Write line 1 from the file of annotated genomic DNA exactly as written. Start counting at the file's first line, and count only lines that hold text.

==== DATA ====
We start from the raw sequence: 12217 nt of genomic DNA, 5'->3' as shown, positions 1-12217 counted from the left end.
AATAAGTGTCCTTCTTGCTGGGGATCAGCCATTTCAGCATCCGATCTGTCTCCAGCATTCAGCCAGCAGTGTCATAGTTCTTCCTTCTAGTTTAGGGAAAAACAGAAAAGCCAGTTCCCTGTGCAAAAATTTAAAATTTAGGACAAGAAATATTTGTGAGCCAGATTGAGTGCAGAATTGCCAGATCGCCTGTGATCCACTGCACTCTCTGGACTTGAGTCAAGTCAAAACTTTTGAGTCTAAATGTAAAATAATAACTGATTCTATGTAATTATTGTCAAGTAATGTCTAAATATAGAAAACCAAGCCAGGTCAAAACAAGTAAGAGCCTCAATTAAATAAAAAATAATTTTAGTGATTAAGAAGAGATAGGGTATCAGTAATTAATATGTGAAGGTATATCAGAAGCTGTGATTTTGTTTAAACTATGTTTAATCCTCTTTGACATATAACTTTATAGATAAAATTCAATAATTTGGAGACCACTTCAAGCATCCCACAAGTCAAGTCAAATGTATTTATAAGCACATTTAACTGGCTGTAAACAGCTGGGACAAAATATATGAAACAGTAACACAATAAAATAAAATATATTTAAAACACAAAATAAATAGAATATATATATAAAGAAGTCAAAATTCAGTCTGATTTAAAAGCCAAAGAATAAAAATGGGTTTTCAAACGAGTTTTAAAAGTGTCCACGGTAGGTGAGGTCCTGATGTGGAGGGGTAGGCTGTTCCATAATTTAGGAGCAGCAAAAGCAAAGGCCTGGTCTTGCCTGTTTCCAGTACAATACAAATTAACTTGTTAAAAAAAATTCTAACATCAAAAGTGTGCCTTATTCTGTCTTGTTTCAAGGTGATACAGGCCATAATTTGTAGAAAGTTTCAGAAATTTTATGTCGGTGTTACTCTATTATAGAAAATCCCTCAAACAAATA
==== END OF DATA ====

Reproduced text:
We start from the raw sequence: 12217 nt of genomic DNA, 5'->3' as shown, positions 1-12217 counted from the left end.